The National Hockey League and the National Hockley League Players’ Association will meet on Thursday to further negotiations for the new Collective Bargaining Agreement at an Undisclosed Place in New York City.
Both sides met for a seven hour negotiating session on Tuesday, followed by another six hours on Wednesday.
Did they make any progress? Here’s the thing…we don’t know. Both sides are being incredibly cryptic about the discussions thus far.
NHL Deputy Commissioner Bill Daly said on Wednesday,
The National Hockey League’s negotiating committee met with representatives of the National Hockey League Players’ Association for approximately 5-1/2 hours today. Meetings are scheduled to resume [Thursday]. We do not intend to comment on the substance or subject matter of today’s negotiations.”
NHLPA Executive Director Donald Fehr held the line in terms of radio silence.
“The NHLPA and the NHL met today to discuss many of the key issues. We look forward to resuming talks [Thursday].”
Thursday will be the third day in a row that both sides have sat at the table together. This is also the fourth day in the past six that representatives from both sides have met face-to-face, starting with a private one-on-one meeting on Saturday between Deputy Commissioner and NHLPA Special Counsel Steve Fehr.
Prior to Saturday’s meeting, the two side had not sat down together since October 18th.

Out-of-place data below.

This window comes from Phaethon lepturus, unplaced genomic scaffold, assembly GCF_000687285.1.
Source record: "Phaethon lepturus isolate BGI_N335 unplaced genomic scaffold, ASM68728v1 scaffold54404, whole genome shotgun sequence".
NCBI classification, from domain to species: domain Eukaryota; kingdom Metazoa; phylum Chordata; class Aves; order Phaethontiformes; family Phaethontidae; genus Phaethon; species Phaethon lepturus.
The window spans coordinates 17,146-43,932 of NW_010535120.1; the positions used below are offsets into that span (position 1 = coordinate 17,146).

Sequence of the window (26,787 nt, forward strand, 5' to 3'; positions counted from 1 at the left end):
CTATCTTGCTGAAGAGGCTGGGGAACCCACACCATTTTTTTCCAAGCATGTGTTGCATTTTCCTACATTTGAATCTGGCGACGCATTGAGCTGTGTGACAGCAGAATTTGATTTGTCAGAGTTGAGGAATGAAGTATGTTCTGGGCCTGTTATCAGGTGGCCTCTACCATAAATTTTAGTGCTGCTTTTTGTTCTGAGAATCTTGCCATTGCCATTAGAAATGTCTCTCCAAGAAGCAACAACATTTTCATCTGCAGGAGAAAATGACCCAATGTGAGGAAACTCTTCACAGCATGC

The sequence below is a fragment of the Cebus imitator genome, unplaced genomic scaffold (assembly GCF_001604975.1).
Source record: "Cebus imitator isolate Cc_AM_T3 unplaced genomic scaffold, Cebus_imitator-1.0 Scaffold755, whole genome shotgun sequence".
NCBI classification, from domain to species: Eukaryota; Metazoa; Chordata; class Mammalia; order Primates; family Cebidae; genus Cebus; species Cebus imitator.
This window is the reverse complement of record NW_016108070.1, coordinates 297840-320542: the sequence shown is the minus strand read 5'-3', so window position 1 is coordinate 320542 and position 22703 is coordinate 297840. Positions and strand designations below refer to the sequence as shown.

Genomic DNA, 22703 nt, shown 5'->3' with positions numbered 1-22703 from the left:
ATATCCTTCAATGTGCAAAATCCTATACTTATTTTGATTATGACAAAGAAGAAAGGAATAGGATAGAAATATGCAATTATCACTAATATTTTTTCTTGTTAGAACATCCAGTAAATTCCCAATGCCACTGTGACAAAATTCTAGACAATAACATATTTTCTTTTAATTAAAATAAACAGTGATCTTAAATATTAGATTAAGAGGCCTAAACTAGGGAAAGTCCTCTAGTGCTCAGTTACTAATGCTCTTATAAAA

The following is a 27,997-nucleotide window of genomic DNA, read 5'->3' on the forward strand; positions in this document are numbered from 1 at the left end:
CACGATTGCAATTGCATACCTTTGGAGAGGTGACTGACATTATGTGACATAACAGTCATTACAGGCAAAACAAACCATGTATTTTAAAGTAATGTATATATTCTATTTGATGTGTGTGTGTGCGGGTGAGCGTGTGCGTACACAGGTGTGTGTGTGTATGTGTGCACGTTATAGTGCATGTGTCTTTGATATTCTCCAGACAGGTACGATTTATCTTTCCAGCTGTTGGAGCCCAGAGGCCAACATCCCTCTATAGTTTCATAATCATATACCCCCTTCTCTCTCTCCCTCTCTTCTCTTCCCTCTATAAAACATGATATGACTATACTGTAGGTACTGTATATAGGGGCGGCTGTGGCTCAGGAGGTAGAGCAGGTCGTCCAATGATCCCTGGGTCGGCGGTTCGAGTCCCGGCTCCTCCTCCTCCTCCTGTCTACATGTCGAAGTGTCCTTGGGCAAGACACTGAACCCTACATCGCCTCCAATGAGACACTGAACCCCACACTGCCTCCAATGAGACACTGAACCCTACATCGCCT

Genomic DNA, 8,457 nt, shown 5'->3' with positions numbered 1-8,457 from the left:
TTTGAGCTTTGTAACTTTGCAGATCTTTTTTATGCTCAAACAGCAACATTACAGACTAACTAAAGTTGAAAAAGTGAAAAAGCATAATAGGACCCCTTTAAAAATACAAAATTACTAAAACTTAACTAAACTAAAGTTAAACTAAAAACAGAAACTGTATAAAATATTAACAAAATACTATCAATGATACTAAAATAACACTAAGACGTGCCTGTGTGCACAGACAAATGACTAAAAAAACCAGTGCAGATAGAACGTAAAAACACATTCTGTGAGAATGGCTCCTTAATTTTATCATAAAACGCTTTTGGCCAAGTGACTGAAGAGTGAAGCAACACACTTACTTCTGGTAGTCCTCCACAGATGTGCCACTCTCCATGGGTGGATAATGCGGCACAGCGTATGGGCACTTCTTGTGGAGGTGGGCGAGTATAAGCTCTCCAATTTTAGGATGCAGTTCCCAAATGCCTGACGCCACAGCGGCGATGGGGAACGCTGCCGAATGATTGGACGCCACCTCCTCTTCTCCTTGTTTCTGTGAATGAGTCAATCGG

So what does this all mean? Unfortunately, your guess is as good as mine. With both sides being mum on the details of their discussions, we are left in the same place we were a few days ago; with our hands up in the air, and our hearts on the ground awaiting the overwhelming weight of a lost hockey season bearing down.
On the other side, this could be a good thing. Maybe, just maybe, these talks have been productive, and they are making progress. Possibly, they have found a way to “move forward” on the hot button issue of honoring players’ existing contracts.
For now, we will wait diligently as the two sides hammer away at this cumbersome Collective Bargaining Agreement. Until otherwise informed, I will choose to see these newfound discussions as a light at the end of this seemingly never-ending tunnel. Hopefully, we are not disappointed once again.